What’s the story?
Data is the name of the game and Ring is working with police to convince citizens to not only buy the device, but also sign up to its neighbourhood watch app. In exchange, police get access to your Ring video footage (should you agree to it). There’s even a script Amazon is providing to police to help them shill the cameras to citizens.
I can’t believe it has taken this long for someone to figure out how to monetise policing.
So the police can login and watch my front porch when they want?
No. If the police want to see footage from your Ring camera they have to get your permission first. That said, they can request the footage directly from Amazon if it has been uploaded to the cloud and the request is sent within 60 days of recording – even if you deny police access to that footage. Separately, Amazon is training police on how to talk citizens into handing over footage, as Motherboard reports.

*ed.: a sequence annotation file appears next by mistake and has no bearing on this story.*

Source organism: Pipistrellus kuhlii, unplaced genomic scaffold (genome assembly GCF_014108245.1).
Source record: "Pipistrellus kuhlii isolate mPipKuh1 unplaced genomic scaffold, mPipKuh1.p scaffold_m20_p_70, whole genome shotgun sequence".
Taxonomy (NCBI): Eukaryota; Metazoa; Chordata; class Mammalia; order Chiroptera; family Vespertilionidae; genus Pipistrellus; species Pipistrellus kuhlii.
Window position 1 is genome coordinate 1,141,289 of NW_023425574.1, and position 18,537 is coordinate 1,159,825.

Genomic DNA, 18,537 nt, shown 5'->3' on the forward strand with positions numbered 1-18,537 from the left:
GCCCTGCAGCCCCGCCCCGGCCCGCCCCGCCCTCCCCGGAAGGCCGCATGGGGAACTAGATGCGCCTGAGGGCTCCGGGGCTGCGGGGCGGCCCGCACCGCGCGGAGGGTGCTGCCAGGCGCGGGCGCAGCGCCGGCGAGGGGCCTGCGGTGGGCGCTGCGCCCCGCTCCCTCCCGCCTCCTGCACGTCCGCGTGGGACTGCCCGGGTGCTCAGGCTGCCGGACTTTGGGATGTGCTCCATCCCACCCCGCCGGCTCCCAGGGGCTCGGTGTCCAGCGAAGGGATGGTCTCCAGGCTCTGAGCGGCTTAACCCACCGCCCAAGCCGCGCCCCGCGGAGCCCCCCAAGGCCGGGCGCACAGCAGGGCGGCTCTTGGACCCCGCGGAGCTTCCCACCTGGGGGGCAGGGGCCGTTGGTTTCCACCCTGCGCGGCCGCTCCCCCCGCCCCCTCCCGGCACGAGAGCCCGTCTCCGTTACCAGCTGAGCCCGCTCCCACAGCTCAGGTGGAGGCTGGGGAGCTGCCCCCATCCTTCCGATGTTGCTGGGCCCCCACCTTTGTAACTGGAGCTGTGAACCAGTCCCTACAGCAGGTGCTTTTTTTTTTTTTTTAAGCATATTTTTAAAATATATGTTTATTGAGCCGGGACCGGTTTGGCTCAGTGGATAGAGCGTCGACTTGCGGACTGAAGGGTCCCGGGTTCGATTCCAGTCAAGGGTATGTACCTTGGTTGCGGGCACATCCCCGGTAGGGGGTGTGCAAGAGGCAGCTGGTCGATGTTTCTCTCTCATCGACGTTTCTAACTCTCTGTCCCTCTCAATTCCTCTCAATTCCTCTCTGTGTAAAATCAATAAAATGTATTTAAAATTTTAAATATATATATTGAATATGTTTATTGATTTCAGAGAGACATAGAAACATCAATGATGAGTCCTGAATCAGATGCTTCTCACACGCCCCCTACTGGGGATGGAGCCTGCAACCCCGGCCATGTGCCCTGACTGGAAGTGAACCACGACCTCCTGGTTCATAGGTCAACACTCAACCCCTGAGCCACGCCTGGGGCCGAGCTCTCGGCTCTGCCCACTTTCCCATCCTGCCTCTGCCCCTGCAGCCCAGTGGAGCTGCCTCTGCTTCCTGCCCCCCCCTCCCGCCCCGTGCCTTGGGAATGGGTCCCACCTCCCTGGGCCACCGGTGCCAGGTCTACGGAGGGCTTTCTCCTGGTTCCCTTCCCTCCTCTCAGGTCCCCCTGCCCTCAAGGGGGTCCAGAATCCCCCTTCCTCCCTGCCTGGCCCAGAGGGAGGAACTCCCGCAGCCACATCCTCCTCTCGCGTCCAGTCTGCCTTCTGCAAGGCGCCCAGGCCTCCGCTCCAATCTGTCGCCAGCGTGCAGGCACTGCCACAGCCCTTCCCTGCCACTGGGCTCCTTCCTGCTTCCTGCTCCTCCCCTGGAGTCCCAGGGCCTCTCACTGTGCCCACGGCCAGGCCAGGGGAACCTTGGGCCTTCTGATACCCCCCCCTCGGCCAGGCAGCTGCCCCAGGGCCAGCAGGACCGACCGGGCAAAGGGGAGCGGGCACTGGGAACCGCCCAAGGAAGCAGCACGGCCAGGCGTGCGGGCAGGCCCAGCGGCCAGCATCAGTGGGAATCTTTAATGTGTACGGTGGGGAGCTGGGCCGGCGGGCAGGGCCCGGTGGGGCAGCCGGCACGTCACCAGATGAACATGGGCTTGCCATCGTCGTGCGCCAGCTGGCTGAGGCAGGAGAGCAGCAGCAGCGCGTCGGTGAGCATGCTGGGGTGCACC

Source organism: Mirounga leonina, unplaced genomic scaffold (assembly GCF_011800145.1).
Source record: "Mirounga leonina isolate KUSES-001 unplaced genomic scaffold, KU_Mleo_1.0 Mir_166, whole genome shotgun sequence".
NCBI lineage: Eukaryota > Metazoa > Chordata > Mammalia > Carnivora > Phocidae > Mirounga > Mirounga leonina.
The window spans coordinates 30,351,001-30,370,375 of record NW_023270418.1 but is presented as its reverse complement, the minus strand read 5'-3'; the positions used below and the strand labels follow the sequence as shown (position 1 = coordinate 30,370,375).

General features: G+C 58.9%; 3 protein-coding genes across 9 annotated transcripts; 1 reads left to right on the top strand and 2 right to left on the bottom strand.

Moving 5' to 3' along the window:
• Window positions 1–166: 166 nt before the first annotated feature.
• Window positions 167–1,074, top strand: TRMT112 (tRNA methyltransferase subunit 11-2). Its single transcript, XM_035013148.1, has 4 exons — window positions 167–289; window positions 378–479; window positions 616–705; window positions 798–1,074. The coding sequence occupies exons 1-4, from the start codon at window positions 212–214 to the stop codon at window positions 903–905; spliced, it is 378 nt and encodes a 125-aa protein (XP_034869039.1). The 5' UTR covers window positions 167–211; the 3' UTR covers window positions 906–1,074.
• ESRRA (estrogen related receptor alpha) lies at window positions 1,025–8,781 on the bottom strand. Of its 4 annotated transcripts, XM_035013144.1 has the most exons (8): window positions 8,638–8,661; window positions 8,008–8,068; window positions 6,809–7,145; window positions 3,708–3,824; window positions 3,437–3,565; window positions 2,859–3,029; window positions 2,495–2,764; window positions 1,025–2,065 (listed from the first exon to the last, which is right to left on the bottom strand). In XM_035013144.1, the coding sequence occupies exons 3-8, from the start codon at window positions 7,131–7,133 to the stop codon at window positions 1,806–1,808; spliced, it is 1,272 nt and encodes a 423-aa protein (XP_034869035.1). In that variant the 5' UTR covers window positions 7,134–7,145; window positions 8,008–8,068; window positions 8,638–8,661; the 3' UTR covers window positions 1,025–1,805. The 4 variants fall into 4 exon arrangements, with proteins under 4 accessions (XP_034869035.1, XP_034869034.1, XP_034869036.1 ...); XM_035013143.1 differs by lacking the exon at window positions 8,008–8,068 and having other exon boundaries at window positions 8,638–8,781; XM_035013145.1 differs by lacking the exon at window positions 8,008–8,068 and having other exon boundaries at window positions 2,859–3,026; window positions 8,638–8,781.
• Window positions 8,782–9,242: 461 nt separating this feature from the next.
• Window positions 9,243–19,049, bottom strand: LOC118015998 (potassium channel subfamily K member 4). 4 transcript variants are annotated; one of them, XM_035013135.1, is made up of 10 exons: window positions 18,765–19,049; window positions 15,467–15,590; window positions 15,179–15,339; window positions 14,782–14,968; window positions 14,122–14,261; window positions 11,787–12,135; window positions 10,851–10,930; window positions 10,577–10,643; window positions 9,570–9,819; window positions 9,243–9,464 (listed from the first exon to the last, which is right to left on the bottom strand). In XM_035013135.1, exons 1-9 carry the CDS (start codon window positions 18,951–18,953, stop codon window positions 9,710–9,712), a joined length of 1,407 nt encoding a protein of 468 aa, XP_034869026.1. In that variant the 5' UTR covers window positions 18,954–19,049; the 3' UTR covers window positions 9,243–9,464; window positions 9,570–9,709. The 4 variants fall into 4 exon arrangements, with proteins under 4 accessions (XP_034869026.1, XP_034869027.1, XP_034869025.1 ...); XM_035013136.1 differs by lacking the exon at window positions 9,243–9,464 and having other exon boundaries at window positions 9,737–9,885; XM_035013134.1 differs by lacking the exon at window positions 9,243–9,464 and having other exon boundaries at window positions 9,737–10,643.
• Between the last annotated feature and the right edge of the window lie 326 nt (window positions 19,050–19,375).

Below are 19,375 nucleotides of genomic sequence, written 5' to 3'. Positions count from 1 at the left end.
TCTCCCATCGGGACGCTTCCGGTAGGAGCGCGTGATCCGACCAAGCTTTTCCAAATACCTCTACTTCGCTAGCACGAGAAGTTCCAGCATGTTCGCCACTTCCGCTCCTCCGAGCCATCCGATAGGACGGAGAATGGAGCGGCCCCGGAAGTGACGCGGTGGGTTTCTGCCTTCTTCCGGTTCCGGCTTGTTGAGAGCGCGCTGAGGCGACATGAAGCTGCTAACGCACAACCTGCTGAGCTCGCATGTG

“Emails obtained from police department in Maywood, NJ—and emails from the police department of Bloomfield, NJ, which were also posted by Wired—show that Ring coaches police on how to obtain footage. The company provides cops with templates for requesting footage, which they do not need a court warrant to do. Ring suggests cops post often on Neighbors, Ring’s free “neighborhood watch” app, where Ring camera owners have the option of sharing their camera footage.”
How does it affect me?
If you’re a Ring owner living in the district of one of the 225 police departments that Amazon is working with, then you may be asked to share your Ring footage when the police need it. If you use Ring’s neighbourhood watch app – or you’re active on social media about what’s happening in your area – then you might see police popping up in your feeds as they chase that #engagement.
“Motherboard has also reported that Neighbors, Ring’s free “neighborhood watch” app, has an issue with racial profiling. The app allows people to post about “Suspicious” people or “Strangers” in their community. When Motherboard documented every post on the app for three months in a 5-mile radius from our Williamsburg office, Motherboard found that the targets of these posts are usually people of color. Unlike the Law Enforcement Neighborhood Portal, which is available only to police, Neighbors is available to the general public.”